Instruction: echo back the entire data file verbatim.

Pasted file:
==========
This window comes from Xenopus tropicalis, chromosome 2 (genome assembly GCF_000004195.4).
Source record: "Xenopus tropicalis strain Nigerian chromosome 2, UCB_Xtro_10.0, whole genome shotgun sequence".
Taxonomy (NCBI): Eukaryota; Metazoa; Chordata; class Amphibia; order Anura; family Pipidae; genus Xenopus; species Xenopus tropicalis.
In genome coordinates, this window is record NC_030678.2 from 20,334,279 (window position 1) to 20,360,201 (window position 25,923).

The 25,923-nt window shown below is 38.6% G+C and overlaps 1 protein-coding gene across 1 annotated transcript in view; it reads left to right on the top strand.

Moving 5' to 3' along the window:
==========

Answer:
This window comes from Xenopus tropicalis, chromosome 2 (genome assembly GCF_000004195.4).
Source record: "Xenopus tropicalis strain Nigerian chromosome 2, UCB_Xtro_10.0, whole genome shotgun sequence".
Taxonomy (NCBI): Eukaryota; Metazoa; Chordata; class Amphibia; order Anura; family Pipidae; genus Xenopus; species Xenopus tropicalis.
In genome coordinates, this window is record NC_030678.2 from 20,334,279 (window position 1) to 20,360,201 (window position 25,923).

The 25,923-nt window shown below is 38.6% G+C and overlaps 1 protein-coding gene across 1 annotated transcript in view; it reads left to right on the top strand.

Moving 5' to 3' along the window: